Milk and sweetener have their own codes. “Taking sugar in your tea is regarded by many as an infallible lower-class indicator: even one spoonful is a bit suspect (unless you were born before about 1955); more than one and you are lower-middle at best; more than two and you are definitely working class,” she writes. Other rules involve when and how milk is added, if any. Making a point of drinking smoky Lapsang Souchong with no sugar or milk can be a sign of class anxiety in the middle class, Fox suggests: it’s as far as possible as one can get from sweet, strong, milky mugs of the no-nonsense ‘builder’s tea’.

As for why the British drink an infusion of imported dried leaves at all, there are historical reasons aplenty for why tea came to wash up on Britain’s shores. And one could come up with any number of rationales for why the current state of affairs was inevitable (boiling water to make tea, for instance, made it less likely to give you a stomach bug).

A food scientist I once corresponded with pointed out something that seems to apply here. “In my opinion, food choices are driven by one’s environment – the context,” he wrote. You like what you like not necessarily because of any intrinsic quality, though obviously one can develop a taste for almost anything. A food or drink’s real importance in your life may be because of everything the surrounds it – the culture of it.

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The real secret to a good night’s sleep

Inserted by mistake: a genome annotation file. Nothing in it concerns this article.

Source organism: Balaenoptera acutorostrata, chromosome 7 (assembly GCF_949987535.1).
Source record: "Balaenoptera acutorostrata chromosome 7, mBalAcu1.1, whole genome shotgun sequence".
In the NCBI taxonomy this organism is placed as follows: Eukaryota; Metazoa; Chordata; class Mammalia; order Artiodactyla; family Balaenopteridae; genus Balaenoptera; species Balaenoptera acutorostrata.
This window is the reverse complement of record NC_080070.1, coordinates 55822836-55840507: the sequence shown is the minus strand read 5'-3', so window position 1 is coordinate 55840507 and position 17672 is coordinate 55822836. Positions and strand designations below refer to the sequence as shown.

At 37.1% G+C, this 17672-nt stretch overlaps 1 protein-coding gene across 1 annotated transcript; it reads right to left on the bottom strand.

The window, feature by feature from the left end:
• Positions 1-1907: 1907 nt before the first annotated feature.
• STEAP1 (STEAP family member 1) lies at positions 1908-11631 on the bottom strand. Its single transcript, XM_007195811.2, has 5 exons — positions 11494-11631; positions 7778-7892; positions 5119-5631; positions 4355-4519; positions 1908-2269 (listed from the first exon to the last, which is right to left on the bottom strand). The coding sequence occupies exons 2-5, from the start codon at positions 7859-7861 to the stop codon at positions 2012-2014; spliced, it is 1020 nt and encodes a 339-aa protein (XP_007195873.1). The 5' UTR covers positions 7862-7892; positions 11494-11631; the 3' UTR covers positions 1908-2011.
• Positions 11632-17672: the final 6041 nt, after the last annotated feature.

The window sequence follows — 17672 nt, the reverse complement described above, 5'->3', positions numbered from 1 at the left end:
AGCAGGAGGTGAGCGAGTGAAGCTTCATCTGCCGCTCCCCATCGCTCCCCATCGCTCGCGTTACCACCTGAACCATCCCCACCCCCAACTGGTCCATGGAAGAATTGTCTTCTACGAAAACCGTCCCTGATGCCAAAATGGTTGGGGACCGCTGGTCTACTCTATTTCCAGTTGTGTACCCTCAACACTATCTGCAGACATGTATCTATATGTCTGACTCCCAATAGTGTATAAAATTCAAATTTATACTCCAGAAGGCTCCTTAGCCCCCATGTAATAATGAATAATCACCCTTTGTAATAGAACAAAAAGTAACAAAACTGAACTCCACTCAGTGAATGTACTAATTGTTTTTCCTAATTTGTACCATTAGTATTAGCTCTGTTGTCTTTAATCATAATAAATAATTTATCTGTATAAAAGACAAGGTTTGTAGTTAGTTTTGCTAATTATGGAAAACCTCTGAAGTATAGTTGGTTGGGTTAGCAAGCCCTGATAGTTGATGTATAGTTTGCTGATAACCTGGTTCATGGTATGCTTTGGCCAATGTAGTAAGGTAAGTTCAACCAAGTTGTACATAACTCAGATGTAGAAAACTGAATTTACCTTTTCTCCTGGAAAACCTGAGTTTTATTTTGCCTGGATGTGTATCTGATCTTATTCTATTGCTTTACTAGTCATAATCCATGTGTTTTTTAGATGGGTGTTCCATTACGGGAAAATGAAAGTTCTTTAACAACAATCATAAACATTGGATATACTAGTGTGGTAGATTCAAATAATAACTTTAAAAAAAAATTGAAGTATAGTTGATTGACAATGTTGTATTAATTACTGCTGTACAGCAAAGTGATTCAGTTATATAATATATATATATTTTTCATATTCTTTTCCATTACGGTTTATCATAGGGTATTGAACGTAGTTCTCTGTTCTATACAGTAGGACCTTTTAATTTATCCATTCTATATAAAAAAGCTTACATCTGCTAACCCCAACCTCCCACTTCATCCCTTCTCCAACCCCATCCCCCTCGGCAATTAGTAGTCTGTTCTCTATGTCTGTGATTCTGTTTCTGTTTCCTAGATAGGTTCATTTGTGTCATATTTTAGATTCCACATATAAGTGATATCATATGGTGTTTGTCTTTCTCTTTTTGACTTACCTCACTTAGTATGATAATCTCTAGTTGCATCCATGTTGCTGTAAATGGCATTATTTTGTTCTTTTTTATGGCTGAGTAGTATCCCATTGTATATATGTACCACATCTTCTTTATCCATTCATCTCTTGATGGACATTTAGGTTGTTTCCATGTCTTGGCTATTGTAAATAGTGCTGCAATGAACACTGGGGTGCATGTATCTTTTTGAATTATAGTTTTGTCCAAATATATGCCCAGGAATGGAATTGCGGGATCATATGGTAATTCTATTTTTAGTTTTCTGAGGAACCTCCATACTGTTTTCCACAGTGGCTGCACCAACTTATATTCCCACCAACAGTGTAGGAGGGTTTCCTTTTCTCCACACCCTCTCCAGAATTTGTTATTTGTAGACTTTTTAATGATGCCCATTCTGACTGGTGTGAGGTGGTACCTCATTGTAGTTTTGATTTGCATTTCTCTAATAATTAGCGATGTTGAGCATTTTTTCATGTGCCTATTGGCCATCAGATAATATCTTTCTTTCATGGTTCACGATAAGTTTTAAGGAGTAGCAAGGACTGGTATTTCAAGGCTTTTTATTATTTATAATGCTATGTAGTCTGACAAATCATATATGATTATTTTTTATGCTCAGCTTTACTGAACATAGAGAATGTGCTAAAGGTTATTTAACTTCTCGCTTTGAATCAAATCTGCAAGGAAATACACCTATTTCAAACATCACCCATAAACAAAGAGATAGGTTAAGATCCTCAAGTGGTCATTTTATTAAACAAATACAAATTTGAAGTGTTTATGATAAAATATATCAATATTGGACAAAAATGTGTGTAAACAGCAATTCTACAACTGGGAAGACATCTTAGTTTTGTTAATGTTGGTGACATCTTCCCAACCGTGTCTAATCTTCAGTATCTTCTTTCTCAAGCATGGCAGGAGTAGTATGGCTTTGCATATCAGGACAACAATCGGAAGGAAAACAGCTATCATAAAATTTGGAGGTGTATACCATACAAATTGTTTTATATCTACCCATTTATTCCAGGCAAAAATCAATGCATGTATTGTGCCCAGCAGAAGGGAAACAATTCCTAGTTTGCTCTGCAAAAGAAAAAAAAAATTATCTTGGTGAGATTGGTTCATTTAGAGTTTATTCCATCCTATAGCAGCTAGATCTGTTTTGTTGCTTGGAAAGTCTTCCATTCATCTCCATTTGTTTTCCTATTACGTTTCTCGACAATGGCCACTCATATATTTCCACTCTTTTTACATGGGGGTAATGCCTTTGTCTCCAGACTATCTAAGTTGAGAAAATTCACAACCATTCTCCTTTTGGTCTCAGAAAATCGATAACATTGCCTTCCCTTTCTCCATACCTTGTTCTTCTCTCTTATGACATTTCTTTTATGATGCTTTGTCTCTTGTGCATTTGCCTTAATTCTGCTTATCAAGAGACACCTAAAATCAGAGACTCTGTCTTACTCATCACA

The real secret to a good night's sleep

Kerstin Schneiderbauer, a freelance data analyst, was having trouble sleeping. Her mind would keep running through her work and to-do lists throughout the night when she was overloaded with projects. When she wasn’t working through an assignment, worrying about where the next one was coming from interrupted her night’s rest.

When a friend recommended a sleep coach, Schneiderbauer initially resisted. “I thought, who needs a coach? I’ll keep talking to my husband about it. But I had been doing that for a year and a half,” said Schneiderbauer, who lives near Vienna, Austria. She feared a coach would do nothing but give her a list of dos and don’ts to follow.

To her surprise, her first session with sleep coach Christina Stefan wasn’t so straightforward. The session was more like career, life and sleep coaching rolled into one.

Stefan wasn’t telling Schneiderbauer what to do. “She was asking questions, also about my family,” she said. Her primary problem was not being able to shut down from work. “I never really closed the office door in a metaphorical sense.”